A variety of packages are available to suit every kind of function including:

HistoryThe magnificent Cape Dutch style AstroTech Conference Centre started life as a gracious home for a Mr Simpson and his family, close to the parklands of the Oppenheimer family home, Little Brenthurst.  It was designed in 1924 by architects Graf and Kruger and named Three Ways.

In 1930, AstroTech Conference Centre was a family home to Randlords with a view over the suburbs of Parktown, Forest Town and Killarney. It was then bought by multi-millionaire insurance company owner, Isidor Schlesinger. He retired in South Africa after making his fortune in the United States which he'd first emigrated to in 1871 at the age of 18.

1904, Issy Schlesinger founded African Life Assurance Association and a year later bought Robertson's South African Bank from JB Robertson. He named it the Colonial Bank and Insurance Company. Schlesinger then bought the beautiful Empire Theatre in Commissioner Street, Johannesburg, a building where Mohandas Gandhi made his earliest speeches when embarking on his campaign of Satyagraha or non-violent resistance in 1905. Schlesinger transformed the bankrupt building into a theatrical masterpiece with lights emulating stars twinkling in the ceiling, heavy velvet curtains and seats and carvings and statues lending to an air of opulence and magic. Schlesinger used this theatre to launch African Consolidated Theatres Group which was the parent of Ster-Kinekor and the South African Broadcasting Corporation.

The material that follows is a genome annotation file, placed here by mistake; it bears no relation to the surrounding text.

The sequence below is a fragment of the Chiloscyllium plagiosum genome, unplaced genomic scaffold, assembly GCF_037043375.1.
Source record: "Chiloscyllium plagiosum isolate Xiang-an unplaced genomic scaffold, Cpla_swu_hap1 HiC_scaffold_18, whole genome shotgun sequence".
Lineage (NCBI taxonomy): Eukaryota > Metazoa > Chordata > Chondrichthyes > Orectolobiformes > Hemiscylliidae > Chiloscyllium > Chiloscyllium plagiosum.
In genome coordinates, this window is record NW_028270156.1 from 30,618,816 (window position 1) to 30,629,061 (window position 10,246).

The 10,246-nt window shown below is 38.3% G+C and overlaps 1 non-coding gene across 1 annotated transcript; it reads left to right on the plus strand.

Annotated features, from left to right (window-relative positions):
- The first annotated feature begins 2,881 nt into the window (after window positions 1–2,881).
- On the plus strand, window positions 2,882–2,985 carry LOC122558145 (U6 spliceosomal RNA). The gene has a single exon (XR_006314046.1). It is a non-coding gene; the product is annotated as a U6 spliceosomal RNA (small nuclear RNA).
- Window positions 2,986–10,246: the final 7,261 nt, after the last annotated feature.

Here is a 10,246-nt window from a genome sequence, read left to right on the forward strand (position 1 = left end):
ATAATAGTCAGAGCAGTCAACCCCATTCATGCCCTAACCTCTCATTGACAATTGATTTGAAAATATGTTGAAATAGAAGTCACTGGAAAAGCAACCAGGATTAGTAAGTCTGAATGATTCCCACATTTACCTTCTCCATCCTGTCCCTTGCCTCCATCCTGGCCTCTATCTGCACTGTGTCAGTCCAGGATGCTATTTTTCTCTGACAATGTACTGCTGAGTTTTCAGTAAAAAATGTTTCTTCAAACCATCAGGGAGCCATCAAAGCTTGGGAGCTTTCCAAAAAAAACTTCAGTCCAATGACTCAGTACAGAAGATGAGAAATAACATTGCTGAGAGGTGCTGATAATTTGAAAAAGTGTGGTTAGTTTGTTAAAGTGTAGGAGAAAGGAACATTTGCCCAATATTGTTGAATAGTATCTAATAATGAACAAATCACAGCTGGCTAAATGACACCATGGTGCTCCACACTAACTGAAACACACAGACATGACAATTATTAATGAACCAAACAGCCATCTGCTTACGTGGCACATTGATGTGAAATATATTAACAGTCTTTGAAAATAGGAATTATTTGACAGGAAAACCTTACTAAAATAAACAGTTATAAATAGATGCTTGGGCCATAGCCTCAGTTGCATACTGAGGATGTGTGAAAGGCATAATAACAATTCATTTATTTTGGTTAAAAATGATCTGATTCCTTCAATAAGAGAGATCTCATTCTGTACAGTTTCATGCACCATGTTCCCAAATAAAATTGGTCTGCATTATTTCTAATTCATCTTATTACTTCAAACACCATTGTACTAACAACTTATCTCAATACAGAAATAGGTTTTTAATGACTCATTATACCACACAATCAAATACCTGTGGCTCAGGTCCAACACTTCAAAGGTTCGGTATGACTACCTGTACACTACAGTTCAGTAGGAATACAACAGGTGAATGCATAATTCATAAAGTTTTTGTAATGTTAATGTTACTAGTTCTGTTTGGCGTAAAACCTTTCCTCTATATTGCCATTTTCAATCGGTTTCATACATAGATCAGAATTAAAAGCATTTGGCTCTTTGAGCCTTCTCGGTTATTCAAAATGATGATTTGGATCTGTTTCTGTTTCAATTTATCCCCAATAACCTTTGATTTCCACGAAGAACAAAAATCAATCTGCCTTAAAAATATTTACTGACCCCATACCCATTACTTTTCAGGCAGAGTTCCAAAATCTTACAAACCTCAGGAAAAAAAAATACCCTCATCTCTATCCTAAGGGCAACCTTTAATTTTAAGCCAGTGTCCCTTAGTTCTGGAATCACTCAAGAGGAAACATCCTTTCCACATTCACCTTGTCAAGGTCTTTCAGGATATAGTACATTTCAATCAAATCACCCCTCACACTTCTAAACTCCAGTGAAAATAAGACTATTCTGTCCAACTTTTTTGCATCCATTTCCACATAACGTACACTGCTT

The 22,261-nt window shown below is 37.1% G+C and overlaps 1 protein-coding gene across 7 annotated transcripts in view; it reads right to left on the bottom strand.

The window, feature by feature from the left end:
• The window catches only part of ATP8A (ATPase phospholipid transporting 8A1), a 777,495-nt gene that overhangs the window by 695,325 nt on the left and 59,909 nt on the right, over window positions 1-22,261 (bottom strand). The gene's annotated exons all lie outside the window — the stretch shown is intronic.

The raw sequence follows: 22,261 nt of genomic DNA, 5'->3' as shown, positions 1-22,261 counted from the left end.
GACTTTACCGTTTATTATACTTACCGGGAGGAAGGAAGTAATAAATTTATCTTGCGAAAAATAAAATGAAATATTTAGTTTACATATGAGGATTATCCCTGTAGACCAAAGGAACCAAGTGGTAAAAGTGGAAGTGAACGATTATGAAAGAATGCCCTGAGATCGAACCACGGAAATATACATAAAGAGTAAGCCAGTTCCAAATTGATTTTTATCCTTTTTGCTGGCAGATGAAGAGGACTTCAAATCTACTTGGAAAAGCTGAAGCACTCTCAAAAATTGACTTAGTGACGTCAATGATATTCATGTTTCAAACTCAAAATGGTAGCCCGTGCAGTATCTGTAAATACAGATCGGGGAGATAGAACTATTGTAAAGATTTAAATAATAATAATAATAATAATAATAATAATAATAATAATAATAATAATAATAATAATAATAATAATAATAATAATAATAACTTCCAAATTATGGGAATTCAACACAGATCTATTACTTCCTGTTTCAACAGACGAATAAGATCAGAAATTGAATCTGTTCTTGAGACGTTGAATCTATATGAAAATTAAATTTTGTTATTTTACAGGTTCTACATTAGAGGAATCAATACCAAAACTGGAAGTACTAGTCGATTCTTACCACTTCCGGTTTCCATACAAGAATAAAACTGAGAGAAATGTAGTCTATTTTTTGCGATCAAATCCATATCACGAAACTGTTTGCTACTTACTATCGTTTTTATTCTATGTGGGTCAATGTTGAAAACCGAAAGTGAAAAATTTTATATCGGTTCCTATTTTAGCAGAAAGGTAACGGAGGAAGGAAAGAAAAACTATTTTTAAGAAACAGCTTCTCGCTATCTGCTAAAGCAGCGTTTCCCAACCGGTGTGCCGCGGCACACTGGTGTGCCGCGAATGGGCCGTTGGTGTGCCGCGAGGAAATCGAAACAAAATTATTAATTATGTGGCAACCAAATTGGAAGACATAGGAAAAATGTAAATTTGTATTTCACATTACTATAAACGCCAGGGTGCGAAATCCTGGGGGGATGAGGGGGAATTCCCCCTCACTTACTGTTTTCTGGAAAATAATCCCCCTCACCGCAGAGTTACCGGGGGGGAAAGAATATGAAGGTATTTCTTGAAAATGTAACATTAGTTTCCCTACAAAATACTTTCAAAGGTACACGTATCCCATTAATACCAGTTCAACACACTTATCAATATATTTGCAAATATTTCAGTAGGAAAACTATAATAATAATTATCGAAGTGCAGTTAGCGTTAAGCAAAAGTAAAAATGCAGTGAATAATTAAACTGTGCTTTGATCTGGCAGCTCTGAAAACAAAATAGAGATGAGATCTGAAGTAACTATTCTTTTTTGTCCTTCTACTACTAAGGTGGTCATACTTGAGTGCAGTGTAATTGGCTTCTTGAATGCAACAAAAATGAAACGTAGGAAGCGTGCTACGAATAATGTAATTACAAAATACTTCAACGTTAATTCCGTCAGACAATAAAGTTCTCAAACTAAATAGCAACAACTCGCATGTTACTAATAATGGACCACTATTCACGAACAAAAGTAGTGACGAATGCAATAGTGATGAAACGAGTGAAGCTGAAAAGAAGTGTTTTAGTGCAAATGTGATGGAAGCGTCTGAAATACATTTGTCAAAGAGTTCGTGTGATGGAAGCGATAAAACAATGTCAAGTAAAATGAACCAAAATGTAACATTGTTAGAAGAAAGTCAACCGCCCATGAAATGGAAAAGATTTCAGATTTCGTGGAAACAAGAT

In 1949 when Schlesinger died he passed his empire to his son John who lived in Hyde Park. Three Ways was sold in 1933 to H Miller, who lived there for nine years before selling it to E Woolfson.

In the late 1940s, the Yugoslav government bought the gracious home with its carefully planned gardens and beautiful trees as a home for their consul. They sold the house to a Mr Porteus in 1960 who planned to demolish the stately manor and build townhouses, fortunately his plans never succeeded. Essex Investments owned by the father of US billionaire, Donald Trump purchased the property.

Trump’s time in South Africa was marred by some questionable multi-million rand property deals. He had to leave South Africa in haste, leaving the property in the hands of his bankers. Syd Catton obtained the property in 1980 and renamed it Wynford Kestrel and established a super elite gentleman's club. Liberty Life acquired the property in 1989 and turned it into a state of the art conference centre, team building and functions venue. Three flanking blocks of offices make the conference centre a self-contained venue. It is set back from the highways and busy roads that surround it in majestic isolation.

Liza van Wyk, CEO of AstroTech acquired the centre in 2008 and has worked hard to make AstroTech Conference Centre the premier conference, skills development and management training venue in southern Africa.